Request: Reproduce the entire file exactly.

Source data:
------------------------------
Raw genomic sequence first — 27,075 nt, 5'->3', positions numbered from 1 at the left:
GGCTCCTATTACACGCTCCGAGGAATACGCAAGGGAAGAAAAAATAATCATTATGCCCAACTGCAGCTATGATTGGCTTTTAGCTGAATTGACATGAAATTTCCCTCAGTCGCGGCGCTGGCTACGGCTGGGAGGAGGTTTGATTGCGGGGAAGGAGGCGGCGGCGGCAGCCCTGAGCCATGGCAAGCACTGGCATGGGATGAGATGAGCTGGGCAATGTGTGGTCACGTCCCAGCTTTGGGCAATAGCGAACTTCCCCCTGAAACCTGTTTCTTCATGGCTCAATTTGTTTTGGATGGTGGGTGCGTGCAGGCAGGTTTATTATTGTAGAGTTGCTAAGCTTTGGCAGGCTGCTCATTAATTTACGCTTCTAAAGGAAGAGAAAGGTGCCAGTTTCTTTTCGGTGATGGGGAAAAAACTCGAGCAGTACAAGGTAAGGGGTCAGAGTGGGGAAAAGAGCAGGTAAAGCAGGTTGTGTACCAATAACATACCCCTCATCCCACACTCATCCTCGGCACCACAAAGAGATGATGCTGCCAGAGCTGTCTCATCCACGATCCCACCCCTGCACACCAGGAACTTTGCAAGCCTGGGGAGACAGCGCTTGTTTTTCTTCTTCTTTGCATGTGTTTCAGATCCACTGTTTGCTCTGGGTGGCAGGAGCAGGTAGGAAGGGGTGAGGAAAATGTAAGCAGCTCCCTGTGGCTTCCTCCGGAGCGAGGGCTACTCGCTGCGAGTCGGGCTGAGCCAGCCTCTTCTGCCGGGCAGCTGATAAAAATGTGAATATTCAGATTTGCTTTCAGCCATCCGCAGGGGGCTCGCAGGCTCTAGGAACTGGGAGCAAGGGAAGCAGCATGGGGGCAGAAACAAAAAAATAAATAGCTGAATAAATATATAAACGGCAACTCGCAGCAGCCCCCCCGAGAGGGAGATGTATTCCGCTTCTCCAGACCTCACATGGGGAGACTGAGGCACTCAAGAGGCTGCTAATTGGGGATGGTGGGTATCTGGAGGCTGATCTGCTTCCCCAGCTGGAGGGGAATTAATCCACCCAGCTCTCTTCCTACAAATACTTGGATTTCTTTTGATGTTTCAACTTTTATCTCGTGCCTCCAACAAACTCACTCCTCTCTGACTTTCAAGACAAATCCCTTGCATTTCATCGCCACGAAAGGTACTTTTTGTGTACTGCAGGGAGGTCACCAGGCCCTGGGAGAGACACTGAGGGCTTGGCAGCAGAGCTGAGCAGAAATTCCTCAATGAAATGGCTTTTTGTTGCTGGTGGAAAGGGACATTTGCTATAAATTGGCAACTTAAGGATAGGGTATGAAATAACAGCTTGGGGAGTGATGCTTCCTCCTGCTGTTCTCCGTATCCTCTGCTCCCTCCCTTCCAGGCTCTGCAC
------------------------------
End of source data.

Raw genomic sequence first — 27,075 nt, 5'->3', positions numbered from 1 at the left:
GGCTCCTATTACACGCTCCGAGGAATACGCAAGGGAAGAAAAAATAATCATTATGCCCAACTGCAGCTATGATTGGCTTTTAGCTGAATTGACATGAAATTTCCCTCAGTCGCGGCGCTGGCTACGGCTGGGAGGAGGTTTGATTGCGGGGAAGGAGGCGGCGGCGGCAGCCCTGAGCCATGGCAAGCACTGGCATGGGATGAGATGAGCTGGGCAATGTGTGGTCACGTCCCAGCTTTGGGCAATAGCGAACTTCCCCCTGAAACCTGTTTCTTCATGGCTCAATTTGTTTTGGATGGTGGGTGCGTGCAGGCAGGTTTATTATTGTAGAGTTGCTAAGCTTTGGCAGGCTGCTCATTAATTTACGCTTCTAAAGGAAGAGAAAGGTGCCAGTTTCTTTTCGGTGATGGGGAAAAAACTCGAGCAGTACAAGGTAAGGGGTCAGAGTGGGGAAAAGAGCAGGTAAAGCAGGTTGTGTACCAATAACATACCCCTCATCCCACACTCATCCTCGGCACCACAAAGAGATGATGCTGCCAGAGCTGTCTCATCCACGATCCCACCCCTGCACACCAGGAACTTTGCAAGCCTGGGGAGACAGCGCTTGTTTTTCTTCTTCTTTGCATGTGTTTCAGATCCACTGTTTGCTCTGGGTGGCAGGAGCAGGTAGGAAGGGGTGAGGAAAATGTAAGCAGCTCCCTGTGGCTTCCTCCGGAGCGAGGGCTACTCGCTGCGAGTCGGGCTGAGCCAGCCTCTTCTGCCGGGCAGCTGATAAAAATGTGAATATTCAGATTTGCTTTCAGCCATCCGCAGGGGGCTCGCAGGCTCTAGGAACTGGGAGCAAGGGAAGCAGCATGGGGGCAGAAACAAAAAAATAAATAGCTGAATAAATATATAAACGGCAACTCGCAGCAGCCCCCCCGAGAGGGAGATGTATTCCGCTTCTCCAGACCTCACATGGGGAGACTGAGGCACTCAAGAGGCTGCTAATTGGGGATGGTGGGTATCTGGAGGCTGATCTGCTTCCCCAGCTGGAGGGGAATTAATCCACCCAGCTCTCTTCCTACAAATACTTGGATTTCTTTTGATGTTTCAACTTTTATCTCGTGCCTCCAACAAACTCACTCCTCTCTGACTTTCAAGACAAATCCCTTGCATTTCATCGCCACGAAAGGTACTTTTTGTGTACTGCAGGGAGGTCACCAGGCCCTGGGAGAGACACTGAGGGCTTGGCAGCAGAGCTGAGCAGAAATTCCTCAATGAAATGGCTTTTTGTTGCTGGTGGAAAGGGACATTTGCTATAAATTGGCAACTTAAGGATAGGGTATGAAATAACAGCTTGGGGAGTGATGCTTCCTCCTGCTGTTCTCCGTATCCTCTGCTCCCTCCCTTCCAGGCTCTGCAC